Arabs (/ˈærəbz/; Arabic:عرب, ‘arab) are a major panethnic group whose native language is Arabic, comprising the majority of the Arab world. They primarily inhabit Western Asia, North Africa, and parts of the Horn of Africa. Before the spread of Islam, Arab referred to any of the largely nomadic Semitic tribes inhabiting the northern and central Arabian Peninsula. In modern usage Arab refers to a heterogeneous collection of Arabic-speaking peoples in the Middle East and North Africa. The ties that bind Arabs are linguistic, cultural, and political, and to a lesser extent genetic, with Arabized Arabs displaying genetic admixture from the Arabian peninsula as well as indigenous elements. As such, Arab identity is based on one or more of genealogical, linguistic or cultural grounds, although with competing identities often taking a more prominent role, based on considerations including regional, national, clan, kin, sect, and tribe affiliations and relationships. Not all people who could be considered Arab identify as such. If the Arab panethnicity is regarded as a single population, then it constitutes the world's second largest group of people after the Han Chinese.
The Indian numbering system is used in India as well as in Bangladesh, Nepal, Pakistan, and Sri Lanka. It is based on the Vedic numbering system in which numbers over 9,999 are written in two-digit groups (or a mix of two- and three-digit groups) rather than the three-digit groups used in most other parts of the world. In Pakistan, this system is used in Urdu and other regional language media, but not in English-language media.
The terms lakh (100,000 or 1,00,000 in the Indian system) and crore (10,000,000 or 1,00,00,000 in the Indian system) are used in Indian English to express large numbers. For example, in India 150,000 rupees becomes 1.5 lakh rupees, written as ₹1,50,000 or INR1,50,000, while 30,000,000 (thirty million) rupees becomes 3 crore rupees, written as ₹3,00,00,000 with commas at the thousand, lakh, and crore levels, and 1,000,000,000 (one billion) rupees (one hundred crore rupees) is written ₹1,00,00,00,000.
Use of separators
The Indian numbering system uses separators differently from the international norm; in such numbers of at least one lakh (one hundred thousand), a comma divides every two rather than every three digits, thus:
A small but recognizable people with Arab origins have over time settled in the India.Many who arrived in Gujarat were later recruited to the army. Most Gujarati Arabs were traders, and business men who sold or traded silk, diamonds and other valuables resulting in wealthy business men. The city of Surat and villages within the city are notorious for Arab settlements. Variav and Randev are the few villages that Arabs started their lives in. In Eastern Uttar Pradesh, Iraqis arrived in 15th and 16th century from Sindh, Pakistan. These people claim ancestry from Arab tribe of Bani Tamim.In Hyderabad, Chaush are Arab community of Hadhrami descent whose ancestors were recruited as soldier by Nizam of Hyderabad. In Kerala, Syed Thangals of Hadhrami descent settled around 17th century as missionaries to propagate Islam. There are also Shia Sayyids in Northern region of country who claim descent from Wasit, Iraq like Zaidis. Sunni Sayyid of the country also claim Arab descent from Sufi missionaries but it is hard to say that every Sufi really belonged to Arab. Most of the Sufis migrated from Persia. Sunni Sayyid also include converts from higher Hindu castes like Brahmin and Kshatriya. Sunni Sheikhs also claim Arab descent from Sufis or migrants but it remains hoax. They don't know their tribe but trace lineage from Umar, Abu Bakr and Uthman, the Rashidun Caliphate. Many of present Sheikhs converted from Hindu castes such as Kayasth and Rajput.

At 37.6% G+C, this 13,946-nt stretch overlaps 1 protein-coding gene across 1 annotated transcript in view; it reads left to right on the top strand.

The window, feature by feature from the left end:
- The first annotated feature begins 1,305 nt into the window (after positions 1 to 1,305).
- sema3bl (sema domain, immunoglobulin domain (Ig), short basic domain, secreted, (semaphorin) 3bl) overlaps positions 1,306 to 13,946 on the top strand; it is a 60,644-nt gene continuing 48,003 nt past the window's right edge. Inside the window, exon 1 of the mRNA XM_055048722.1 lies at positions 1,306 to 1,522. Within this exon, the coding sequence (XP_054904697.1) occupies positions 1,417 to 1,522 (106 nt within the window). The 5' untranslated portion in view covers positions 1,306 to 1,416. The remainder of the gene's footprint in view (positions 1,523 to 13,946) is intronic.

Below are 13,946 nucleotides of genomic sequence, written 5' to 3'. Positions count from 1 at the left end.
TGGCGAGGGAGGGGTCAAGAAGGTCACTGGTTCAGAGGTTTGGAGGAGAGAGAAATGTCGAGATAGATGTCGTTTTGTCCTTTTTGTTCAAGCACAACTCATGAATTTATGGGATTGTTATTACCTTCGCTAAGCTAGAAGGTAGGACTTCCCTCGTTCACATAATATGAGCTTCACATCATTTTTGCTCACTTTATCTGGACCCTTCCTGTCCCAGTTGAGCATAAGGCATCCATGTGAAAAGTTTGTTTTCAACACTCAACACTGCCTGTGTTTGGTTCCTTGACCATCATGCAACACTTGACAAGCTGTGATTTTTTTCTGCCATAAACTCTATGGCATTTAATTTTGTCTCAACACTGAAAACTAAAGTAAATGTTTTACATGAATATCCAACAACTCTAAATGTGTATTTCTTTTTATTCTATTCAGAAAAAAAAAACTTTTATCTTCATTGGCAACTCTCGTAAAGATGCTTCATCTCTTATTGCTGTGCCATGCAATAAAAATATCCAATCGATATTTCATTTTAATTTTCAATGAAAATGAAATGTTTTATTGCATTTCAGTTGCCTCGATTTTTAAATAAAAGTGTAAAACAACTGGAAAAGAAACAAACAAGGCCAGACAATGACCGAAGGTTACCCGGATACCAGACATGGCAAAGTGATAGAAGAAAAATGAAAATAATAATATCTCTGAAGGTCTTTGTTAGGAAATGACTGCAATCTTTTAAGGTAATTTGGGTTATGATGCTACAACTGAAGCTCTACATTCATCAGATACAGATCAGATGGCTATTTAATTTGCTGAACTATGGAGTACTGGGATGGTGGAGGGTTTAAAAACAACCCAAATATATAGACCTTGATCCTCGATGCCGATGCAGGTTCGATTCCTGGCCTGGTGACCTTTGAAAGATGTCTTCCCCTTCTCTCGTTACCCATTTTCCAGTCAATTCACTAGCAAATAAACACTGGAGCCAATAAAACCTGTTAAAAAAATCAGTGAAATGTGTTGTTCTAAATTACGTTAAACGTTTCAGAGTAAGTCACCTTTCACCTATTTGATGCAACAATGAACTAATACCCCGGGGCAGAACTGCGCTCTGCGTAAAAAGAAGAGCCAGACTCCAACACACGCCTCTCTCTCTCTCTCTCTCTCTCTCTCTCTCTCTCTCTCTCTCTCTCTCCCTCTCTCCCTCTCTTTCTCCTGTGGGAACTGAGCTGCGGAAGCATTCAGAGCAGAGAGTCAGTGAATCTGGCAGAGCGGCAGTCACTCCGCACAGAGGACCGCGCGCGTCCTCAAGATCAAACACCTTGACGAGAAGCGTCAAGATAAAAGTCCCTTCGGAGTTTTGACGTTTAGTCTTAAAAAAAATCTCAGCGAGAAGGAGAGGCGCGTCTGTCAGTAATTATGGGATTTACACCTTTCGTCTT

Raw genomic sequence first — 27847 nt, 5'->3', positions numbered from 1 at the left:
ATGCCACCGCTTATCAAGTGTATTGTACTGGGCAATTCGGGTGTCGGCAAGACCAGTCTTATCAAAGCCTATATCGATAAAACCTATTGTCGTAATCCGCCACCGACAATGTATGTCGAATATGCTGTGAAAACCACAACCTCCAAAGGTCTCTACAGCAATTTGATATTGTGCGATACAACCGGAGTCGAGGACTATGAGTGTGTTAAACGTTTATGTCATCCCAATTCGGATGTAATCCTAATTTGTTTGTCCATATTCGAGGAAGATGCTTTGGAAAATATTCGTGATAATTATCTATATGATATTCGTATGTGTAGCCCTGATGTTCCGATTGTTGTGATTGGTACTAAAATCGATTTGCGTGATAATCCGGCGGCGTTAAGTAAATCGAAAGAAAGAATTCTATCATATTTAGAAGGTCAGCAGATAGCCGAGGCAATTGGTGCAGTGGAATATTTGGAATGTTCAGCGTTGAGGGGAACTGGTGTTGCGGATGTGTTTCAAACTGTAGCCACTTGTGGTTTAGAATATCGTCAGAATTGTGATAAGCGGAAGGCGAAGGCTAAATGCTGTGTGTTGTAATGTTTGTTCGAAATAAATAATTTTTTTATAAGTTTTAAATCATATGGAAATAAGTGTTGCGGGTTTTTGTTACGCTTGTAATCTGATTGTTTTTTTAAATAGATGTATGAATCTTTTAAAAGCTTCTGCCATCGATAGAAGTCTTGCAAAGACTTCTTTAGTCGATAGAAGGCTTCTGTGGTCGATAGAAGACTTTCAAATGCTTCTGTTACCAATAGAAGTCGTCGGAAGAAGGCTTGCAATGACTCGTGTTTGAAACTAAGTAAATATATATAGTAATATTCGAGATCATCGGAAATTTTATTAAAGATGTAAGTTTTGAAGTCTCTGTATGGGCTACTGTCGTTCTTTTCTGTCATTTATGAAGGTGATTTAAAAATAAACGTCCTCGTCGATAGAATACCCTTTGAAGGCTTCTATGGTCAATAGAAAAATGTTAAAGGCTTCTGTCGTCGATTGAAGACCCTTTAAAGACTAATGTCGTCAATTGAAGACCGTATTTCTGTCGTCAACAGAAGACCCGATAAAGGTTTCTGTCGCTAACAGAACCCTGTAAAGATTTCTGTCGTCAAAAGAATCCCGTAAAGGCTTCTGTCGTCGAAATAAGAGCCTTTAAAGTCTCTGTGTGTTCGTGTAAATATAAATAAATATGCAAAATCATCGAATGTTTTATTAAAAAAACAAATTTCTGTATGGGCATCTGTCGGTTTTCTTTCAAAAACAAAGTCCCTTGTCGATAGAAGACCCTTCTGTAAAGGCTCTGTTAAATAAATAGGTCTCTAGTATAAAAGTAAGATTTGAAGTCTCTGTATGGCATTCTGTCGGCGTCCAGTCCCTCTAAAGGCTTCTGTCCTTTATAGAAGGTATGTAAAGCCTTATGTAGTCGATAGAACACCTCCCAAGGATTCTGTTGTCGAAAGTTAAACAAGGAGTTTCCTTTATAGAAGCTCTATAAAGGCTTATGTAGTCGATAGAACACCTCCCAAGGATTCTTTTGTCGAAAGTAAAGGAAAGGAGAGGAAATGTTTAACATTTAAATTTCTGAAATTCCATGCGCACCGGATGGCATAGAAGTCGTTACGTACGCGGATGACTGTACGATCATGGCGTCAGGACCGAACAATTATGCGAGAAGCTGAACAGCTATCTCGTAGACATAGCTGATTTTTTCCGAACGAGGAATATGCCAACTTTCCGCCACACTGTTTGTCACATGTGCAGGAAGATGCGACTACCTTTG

In everyday speech, a phrase may be any group of words, often carrying a special idiomatic meaning; in this sense it is roughly synonymous with expression. In linguistic analysis, a phrase is a group of words (or possibly a single word) that functions as a constituent in the syntax of a sentence—a single unit within a grammatical hierarchy. A phrase appears within a clause, although it is also possible for a phrase to be a clause or to contain a clause within it.
In grammatical analysis, particularly in theories of syntax, a phrase is any group of words, or sometimes a single word, which plays a particular role within the grammatical structure of a sentence. It does not have to have any special meaning or significance, or even exist anywhere outside of the sentence being analyzed, but it must function there as a complete grammatical unit. For example, in the sentence Yesterday I saw an orange bird with a white neck, the words an orange bird with a white neck form what is called a noun phrase, or a determiner phrase in some theories, which functions as the object of the sentence.